So the big day has come. We had a good night’s sleep tied to our 2 mooring buoys fore and aft alongside/rafted to a fellow participant using the same buoys. We did have plenty of time until our start at 2.30pm. So we enjoyed a full english cooked breakfast on board with a nice cup of tea. But first, at 7.00am, Mel was interviewed by Radio Derby over the phone to tell of her adventure. She had previously been interviewed by the local press and her story and picture was in the local Derby News. After breakfast we put the final touches to the decorations with red, white and blue throws across the cockpit seats and several Diamond Jubilee cushions. We were determined to keep the back open and the canopy off – which we did, but it was to get very wet.
Our mooring, in the middle of the river, was immediately adjacent to the building from which BBC Breakfast and BBC News was being broadcast. So we watched the presenters who were filming from a balcony overlooking the river, and the interviews taking place with our boats as a backdrop to the morning coverage which we were watching on TV. Sadly, we didn’t get a mention and by the start – at 2.30 – the BBC had long gone from this location. It transpired that the BBC coverage was rather controversial with no mention at all during the day of the Recreational Motorboat Squadron (RMS).
The BBC News breakfast team overlook our mooring
Perhaps they didn’t spot any of the celebs or VIPs aboard the recreational boats. As well as some well known TV faces, there were 5 Lord Lieutenants as well as the Kenyan High Commissioner taking part on various boats in the RMS.
Escaping the Garden for a day on the river
Maybe just escaping from the East End 🙂
Maybe just escaping
However, the most important event of the morning was “Final Scrutineering”. All boats had to get a final inspection from the Port of London Authority. This included checking the skipper and navigator were not under the influence of drink or drugs, no unauthorised crew had been sneaked on board, the emergency tow lines were in place and the anchor was ready to drop. Once this was complete we were given our rather splendid Pageant Flag. Ours to keep for posterity. Any boat seen moving on the river without a Pageant Flag would have an interesting encounter with one of the very many Met Police high speed ribs. This is exactly what happened to 2 speed boat type launches that tried to join in from the bank at the start. They lasted less than 5 minutes 🙂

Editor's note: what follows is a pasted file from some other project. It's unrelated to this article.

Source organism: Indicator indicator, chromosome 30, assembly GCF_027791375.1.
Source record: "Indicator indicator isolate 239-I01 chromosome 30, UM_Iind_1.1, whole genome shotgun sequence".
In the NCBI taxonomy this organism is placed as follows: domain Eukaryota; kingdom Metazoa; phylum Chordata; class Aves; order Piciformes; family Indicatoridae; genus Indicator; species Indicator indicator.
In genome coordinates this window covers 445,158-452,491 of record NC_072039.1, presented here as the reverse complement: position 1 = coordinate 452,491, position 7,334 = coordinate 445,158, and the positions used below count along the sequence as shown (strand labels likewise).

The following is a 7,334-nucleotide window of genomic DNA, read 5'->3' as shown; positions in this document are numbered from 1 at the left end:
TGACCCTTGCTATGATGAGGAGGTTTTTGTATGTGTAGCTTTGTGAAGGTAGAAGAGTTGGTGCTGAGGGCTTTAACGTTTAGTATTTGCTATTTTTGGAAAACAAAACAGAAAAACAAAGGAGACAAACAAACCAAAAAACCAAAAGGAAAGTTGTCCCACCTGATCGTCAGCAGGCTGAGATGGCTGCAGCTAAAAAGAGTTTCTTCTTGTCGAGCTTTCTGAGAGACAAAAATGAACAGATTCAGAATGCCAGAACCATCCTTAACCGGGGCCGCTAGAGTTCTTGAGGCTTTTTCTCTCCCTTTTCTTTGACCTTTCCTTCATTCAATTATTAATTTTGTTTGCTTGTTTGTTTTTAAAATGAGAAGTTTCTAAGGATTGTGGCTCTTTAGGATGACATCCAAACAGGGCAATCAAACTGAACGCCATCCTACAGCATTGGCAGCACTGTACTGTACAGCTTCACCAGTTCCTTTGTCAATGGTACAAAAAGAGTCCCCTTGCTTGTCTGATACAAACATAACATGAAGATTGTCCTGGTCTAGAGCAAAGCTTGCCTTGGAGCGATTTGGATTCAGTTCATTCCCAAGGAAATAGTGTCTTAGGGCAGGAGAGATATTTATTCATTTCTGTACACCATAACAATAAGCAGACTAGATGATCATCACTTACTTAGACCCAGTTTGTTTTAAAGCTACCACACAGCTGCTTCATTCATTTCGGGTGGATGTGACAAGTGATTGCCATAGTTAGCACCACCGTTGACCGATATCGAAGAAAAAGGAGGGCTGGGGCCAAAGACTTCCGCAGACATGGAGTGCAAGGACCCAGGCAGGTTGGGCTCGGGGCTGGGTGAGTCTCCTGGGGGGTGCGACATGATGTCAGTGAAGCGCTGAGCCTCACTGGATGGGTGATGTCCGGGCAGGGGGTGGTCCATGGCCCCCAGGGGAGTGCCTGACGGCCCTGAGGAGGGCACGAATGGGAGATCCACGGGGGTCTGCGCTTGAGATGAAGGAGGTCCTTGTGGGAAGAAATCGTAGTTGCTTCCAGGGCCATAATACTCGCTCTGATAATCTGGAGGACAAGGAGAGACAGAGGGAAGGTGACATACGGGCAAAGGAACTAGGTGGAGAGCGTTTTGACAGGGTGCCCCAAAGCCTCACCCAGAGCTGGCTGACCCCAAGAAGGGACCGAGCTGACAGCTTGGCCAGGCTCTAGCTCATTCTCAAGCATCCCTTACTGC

Our Pageant Flag
Timing for the start was critical. Imagine lots of different groups of boats, starting at different places on the river forming up in a convoy in the right order so that by Albert Bridge the “flotilla” was formed and moving at 4 knots. Mostly, it worked although there were times when it was like the M25 – mad dash at speed then all come to a complete stop. The order to slip moorings was given over the VHF radio and I have to say that from our position on the river it all seemed to go like clockwork.
The man-powered fleet rows past our moorings to take the lead position